Winners and losers of the 2016 NHL trade deadline


At this point, those last-minute deals have just about trickled in, so let’s do that thing where we hastily grade how general managers handled the trade deadline.

Check out PHT’s trade deadline tracker here, in case you want to do a little research before you make weirdly angry comments.


Flames: Calgary produced a resounding bounty for Jiri Hudler and Kris Russell, two players who were likely to walk in free agency anyway. The Flames now have seven picks in the first four rounds of the 2016 draft, and they received some nice pieces, including already-quite-experienced defenseman Jyrki Jokipakka.

Hurricanes: Another seller yielding huge returns, maybe the best of any team. Much like the Flames, Carolina gained a ton of futures for three players who only had months left on their deals. As many have mentioned, Eric Staal could return next summer, which would remove much of the discomfort from the toughest move.

Sellers, in general: The Leafs were quiet on the deadline day itself, and some aren’t happy about that.

Even so, they grabbed some assets, and sellers who managed to pull the trigger were rewarded more often than not. The Buffalo Sabres didn’t sell like they have before, but they still have 19 draft picks between 2016 and 2017.

Blackhawks: They didn’t need to break the bank to add Andrew Ladd, a legitimate first-line forward who brings rare familiarity for a rental. No team has more benefit of the doubt when it comes to enjoying short-term gains for some long-term pain.

Rangers, in 2015-16: It’s a hefty price, yet Staal has the ability to help the Rangers take another step as contenders. They remain in “win now” mode.

Panthers: They spent a lot of picks. That said, collecting some rentals (Jiri Hudler in particular) rather than merely getting one could increase the odds of one or more actually paying off.

Ducks: Brandon Pirri isn’t spectacular and might be a little banged up, but a young guy coming off a 22-goal season for just a six-round pick? Not a bad bargain.

Jamie McGinn also adds some depth to the Ducks’ mix, although he doesn’t stand as the same sort of value.

The phrase “standing pat:” A frustrating theme for anxious fans.

Lee Stempniak‘s landlords/real estate agents: He’s been moved three straight deadlines and the Bruins stand as his 10th team.

It’s probably inaccurate to label Stempniak as a loser or winner, really, as he does join a slightly more promising team.

On a similarly cheesy joking front, a few travel agents lost on Monday:


People who took off work: An annual tradition. Seriously, this joke makes it into basically every winners/losers list.

Even so, this specific deadline day was as slow as ever.

Jonathan Drouin: Yes, it’s true that the Lightning can technically trade Jonathan Drouin (he just wouldn’t be eligible to play), but it sure looks like he’s in limbo.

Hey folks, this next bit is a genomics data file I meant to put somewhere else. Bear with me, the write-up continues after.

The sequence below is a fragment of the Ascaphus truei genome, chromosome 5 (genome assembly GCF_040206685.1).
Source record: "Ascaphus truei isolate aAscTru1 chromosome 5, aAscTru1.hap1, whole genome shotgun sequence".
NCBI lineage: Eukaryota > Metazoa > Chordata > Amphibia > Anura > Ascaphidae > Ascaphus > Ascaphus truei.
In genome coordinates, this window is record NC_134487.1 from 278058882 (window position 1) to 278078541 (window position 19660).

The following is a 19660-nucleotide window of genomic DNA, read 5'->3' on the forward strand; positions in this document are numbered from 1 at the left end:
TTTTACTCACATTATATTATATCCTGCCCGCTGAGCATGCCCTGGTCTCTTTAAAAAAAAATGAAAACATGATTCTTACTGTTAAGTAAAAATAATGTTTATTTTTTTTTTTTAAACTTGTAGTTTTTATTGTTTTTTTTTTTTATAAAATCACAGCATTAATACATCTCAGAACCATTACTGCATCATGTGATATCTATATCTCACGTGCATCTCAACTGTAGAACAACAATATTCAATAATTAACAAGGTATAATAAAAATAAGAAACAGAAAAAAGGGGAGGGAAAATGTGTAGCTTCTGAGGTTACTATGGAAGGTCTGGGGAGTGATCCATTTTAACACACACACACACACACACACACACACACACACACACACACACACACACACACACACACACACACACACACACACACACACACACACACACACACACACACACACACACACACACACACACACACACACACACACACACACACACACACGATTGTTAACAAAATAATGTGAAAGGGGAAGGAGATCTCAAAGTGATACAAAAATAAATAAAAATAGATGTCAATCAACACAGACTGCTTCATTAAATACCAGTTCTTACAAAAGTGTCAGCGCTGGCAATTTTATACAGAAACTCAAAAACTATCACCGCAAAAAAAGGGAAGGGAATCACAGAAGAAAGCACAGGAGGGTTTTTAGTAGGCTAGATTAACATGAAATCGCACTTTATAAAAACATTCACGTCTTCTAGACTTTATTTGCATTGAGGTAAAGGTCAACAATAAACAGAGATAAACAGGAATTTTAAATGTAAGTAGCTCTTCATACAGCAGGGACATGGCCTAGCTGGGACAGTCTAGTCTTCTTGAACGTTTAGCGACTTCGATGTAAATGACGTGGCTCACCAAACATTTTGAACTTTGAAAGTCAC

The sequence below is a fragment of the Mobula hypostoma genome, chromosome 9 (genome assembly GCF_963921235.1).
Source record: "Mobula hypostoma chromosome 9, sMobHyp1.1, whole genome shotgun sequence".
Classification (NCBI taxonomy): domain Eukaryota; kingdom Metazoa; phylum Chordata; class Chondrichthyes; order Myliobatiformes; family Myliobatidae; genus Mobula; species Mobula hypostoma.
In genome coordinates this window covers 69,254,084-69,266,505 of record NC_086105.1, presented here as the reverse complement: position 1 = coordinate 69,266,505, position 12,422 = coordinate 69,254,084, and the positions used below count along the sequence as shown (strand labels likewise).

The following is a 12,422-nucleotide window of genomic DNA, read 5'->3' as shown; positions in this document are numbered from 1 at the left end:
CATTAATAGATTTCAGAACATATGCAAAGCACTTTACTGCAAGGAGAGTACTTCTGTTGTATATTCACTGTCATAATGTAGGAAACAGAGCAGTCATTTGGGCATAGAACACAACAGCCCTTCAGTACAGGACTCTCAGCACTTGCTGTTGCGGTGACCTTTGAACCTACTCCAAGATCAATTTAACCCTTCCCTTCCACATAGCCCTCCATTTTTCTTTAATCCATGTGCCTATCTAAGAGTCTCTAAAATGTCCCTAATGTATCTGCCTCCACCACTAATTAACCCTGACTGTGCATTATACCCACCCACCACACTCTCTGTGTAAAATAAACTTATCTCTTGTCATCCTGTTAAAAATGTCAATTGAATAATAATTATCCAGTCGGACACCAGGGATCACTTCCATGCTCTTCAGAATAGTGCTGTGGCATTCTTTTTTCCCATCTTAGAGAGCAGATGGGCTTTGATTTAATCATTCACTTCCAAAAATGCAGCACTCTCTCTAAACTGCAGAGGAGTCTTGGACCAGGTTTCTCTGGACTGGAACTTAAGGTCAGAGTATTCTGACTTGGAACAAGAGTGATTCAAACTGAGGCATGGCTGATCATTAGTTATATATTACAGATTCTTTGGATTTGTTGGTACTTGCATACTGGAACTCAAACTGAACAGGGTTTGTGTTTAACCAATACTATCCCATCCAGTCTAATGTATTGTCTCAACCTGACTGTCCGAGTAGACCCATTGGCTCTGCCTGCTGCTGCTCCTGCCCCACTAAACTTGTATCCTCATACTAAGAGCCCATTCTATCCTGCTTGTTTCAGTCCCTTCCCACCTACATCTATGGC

In Drouin’s case, limbo translates to “suspended in carbonite like Han Solo.” (Bonus loser: timely pop culture references.)

Canucks: Maybe you can give Jim Benning a partial pass for failing to move Dan Hamhuis, who exercised the powers of his no-trade clause. Either way, not finding an acceptable price for Hamhuis and Radim Vrbata stings for a franchise that isn’t contending and isn’t doing much to build for the future.

Vancouver likely has the most unhappy fans from a deadline perspective.

Stars: Kris Russell adds another piece to the Stars’ scary attack, but sheesh, what a price for a so-so rental. That’s an “oops, I have a month-long late fee at Blockbuster” type of price tag.

(Yeah, timely references are definitely another loser.)

All kidding aside, it’s not necessarily their fault that they missed out on Dan Hamhuis, but Jim Nill paid a lot for a marginal improvement.

Jyrki Jokipakka: He seems really sad.

Bruins: Much like the Stars, you can make a winner argument for the Bruins … but each team gave up so much to maybe only make a moderate step forward. Lee Stempniak and John-Michael Liles could help out a bit on defense, yet are they worth a bucket of picks? Was it really the best move to keep Loui Eriksson?

A first-round exit would make this a very costly week. Consider this more of a C- than a F grade, though.

Rangers’ future: Another annual tradition? The Rangers will now lack a first-round pick for four straight years, and they cleaned out some second-rounders, too. People thoroughly mock the Rangers for giving up guys like Anthony Duclair, so will these playoff pushes be worth it?

At some point, one would assume that the Rangers will pay for “mortgaging their future.”

Maple Leafs get embarrassed as losing streak reaches 5 games

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The Toronto Maple Leafs opened an extremely important six-game road trip in Pittsburgh on Saturday night and turned to 26-year-old rookie goalie Kasimir Kaskisuo to try and snap their current losing streak.

It did not go well for him in his NHL debut as he gave up six goals on 38 shots.

That was the bad news for Toronto. The even worse news for Toronto was that even with those numbers he was by far — BY FAR! — their best player in an ugly 6-1 loss to the Pittsburgh Penguins that extended their losing streak to five games.

With that loss the Maple Leafs are now an extremely disappointing 9-9-4 on the season, have just four wins in their past 15 games, and have allowed at least four goals in each of their past four games.

This one might have been the ugliest of the bunch as they were never competitive.

If you wanted to you could try to look for some excuses for such a lackluster effort, and you wouldn’t have to look very far.

They played the night before and had to travel from Toronto to Pittsburgh. They are without two key forwards in Mitch Marner and Alexander Kerfoot. They started a 26-year-old rookie in goal making his NHL debut.

All true. All worth noting. But it takes about a half-second to poke holes in all of them when you consider the Penguins also played on Friday night and had to travel (from New Jersey to Pittsburgh), and were playing without Sidney Crosby, Kris Letang, Nick Bjugstad, and Patric Hornqvist, and were also using their backup goalie (Tristan Jarry) in net.

They still controlled the game from the opening face-off.

When asked how to fix this current mess, coach Mike Babcock went back to the same well he always goes to when things are going poorly and talked about needing to play harder.

“The number one thing is, we have to play harder, and for longer,” said Babcock (via TSN’s Kristen Shilton). And as soon as something goes bad, we can’t stop playing. Push through it. Every one of us in our life, things go bad. Dig in.”

Forget playing harder, they need to play better.

As if the pressure wasn’t already through the roof for this team things are probably about to get a whole lot worse. This is still one of the league’s worst defensive teams and has shown no real improvement in that area. If they do not get elite, All-Star level goaltending the whole thing seems to just collapse around them. In recent years Frederik Andersen was able to give them that level of play in net and mask many of their defensive flaws. This year he has not been able to do that as often, and the unsettled backup situation behind him only makes things worse (they are now 0-5-1 when Andersen does not start).